Last week I attended a neighbourhood watch meeting for the first time. A neighbour invited us to attend, and since we strive to be good neighbours we figured we’d better show up.
When we got to the school where the meeting was being held, there was a table where the meeting facilitators were sitting and a few people occupying the seats designated for the rest of us.
We chose some seats and said a quick “hi” to some of the people we knew and quite a few who we didn’t. There was some activity at the head table and it appeared that there was some sort of sign-in procedure. Being new to this, we decided to leave our seats and venture to the front. We should have kept our seats because that’s when they hit us up for money.
I thought this was just a fact-finding mission.
My intention had been to find out what this group did, because I wanted to know how it was that I never even knew that they existed.
A lady who my husband knew quite well, but who I didn’t realize lived in our “neighbourhood”, quickly brought us up to speed before the meeting came to order. Unfortunately she told us too late about the rash of correspondence that is sent on a regular basis to all of the members, because then I would have given someone else’s email address.
She also explained that a neighbourhood watch member almost got arrested for burglary when some zealous soul noticed suspicious activity near his home. Luckily he was able to avert disaster by quickly calling to say that he was actually the one prowling around his own house.
Seems like this group could be fun after all.
It was clear from the report given by the committee members that they’d been quite busy – meeting with the police, other neighbourhood watch groups and the government agency responsible for the naming of streets – something that is sorely lacking in not just our neighbourhood.
So while I gave what I thought was an accurate description of my house and the name of my nearest neighbour, it occurred to me that I should have drawn a map indicating how they (or the police) were supposed to get there.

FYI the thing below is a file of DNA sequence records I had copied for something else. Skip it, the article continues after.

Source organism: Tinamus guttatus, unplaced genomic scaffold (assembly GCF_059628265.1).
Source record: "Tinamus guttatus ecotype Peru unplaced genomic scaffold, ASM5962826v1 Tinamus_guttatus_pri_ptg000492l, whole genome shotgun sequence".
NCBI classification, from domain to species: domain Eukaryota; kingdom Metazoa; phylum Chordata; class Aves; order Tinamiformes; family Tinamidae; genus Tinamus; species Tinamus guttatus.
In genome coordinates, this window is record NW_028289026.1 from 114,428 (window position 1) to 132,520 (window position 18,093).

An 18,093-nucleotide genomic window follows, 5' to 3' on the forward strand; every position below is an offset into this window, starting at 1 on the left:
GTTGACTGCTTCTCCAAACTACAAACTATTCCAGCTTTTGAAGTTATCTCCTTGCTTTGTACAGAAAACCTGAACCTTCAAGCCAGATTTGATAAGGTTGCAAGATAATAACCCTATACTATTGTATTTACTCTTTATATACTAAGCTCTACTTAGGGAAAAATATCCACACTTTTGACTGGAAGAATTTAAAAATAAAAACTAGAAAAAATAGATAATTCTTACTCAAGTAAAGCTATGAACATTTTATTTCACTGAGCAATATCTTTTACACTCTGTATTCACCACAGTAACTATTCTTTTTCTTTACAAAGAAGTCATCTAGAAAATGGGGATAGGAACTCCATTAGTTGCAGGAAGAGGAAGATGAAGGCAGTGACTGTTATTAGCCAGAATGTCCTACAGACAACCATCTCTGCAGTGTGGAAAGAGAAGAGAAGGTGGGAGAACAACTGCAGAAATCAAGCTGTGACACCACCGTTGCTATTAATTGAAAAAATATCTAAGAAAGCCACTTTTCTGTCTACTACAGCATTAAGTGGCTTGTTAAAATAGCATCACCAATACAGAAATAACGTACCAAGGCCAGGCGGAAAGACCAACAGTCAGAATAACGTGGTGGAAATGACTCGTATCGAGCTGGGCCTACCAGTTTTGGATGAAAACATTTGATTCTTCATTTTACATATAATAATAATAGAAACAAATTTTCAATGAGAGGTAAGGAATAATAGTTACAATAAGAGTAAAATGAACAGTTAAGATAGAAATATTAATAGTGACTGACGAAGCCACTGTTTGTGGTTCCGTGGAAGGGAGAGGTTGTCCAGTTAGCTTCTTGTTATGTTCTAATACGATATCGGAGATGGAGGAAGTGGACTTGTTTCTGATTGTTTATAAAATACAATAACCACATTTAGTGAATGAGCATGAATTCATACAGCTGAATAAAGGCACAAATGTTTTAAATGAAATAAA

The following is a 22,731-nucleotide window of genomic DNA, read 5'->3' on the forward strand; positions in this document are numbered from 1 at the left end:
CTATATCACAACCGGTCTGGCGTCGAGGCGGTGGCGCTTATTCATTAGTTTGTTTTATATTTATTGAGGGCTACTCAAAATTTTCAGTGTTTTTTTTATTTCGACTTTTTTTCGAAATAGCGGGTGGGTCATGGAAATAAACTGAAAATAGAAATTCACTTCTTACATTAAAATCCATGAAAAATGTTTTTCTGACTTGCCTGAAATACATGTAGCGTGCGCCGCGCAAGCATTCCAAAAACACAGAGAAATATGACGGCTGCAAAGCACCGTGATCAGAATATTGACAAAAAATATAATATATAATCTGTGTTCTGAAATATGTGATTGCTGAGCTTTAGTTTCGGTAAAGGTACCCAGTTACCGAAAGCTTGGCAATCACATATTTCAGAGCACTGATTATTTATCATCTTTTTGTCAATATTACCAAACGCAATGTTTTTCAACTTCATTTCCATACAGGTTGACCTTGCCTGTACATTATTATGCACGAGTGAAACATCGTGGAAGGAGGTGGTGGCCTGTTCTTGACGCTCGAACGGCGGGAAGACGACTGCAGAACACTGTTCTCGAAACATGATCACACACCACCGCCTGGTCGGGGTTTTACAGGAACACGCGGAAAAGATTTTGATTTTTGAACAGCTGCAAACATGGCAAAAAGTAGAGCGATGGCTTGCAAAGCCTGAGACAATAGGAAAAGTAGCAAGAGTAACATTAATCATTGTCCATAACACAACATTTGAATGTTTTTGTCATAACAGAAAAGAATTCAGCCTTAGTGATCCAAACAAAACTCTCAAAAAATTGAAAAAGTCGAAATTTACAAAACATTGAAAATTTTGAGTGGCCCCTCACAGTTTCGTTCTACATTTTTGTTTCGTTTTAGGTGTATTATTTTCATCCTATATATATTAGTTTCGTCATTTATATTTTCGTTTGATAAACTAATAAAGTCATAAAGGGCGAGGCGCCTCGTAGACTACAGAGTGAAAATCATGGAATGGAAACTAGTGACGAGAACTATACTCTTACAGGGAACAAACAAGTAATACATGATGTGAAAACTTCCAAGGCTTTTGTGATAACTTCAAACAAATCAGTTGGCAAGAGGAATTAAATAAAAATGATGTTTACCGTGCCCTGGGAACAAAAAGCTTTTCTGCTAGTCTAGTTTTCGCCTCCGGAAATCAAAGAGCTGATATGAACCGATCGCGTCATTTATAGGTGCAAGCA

There was talk about getting to know who our neighbours were, discussions about the best ways to secure our homes and things to do to keep ourselves safe. The best (and cheapest) idea I heard all night was the one about keeping a fog horn at the side of my bed. It would be a better indication of distress than the alarm which any stray dog can easily trip… and trip…and trip.
Before the meeting closed they encouraged us to bring at least three more persons to the next meeting – much like a preacher would, because I counted the number of people who were there and it was clear that the fund-raising exercise still had a ways to go.
We didn’t stay for the social that was to follow, because I thought that the meeting itself had gone on long enough. However, I’m looking forward to the next one having a few more concrete plans, and like another member said – more people.
It was just today, however, a week after attending the meeting that I realized that I had not been bombarded with emails. In fact, I hadn’t received even one – not the one welcoming us to the group, or the one thanking us for our donation.
I’m not sure how Mr. Rogers would feel about that.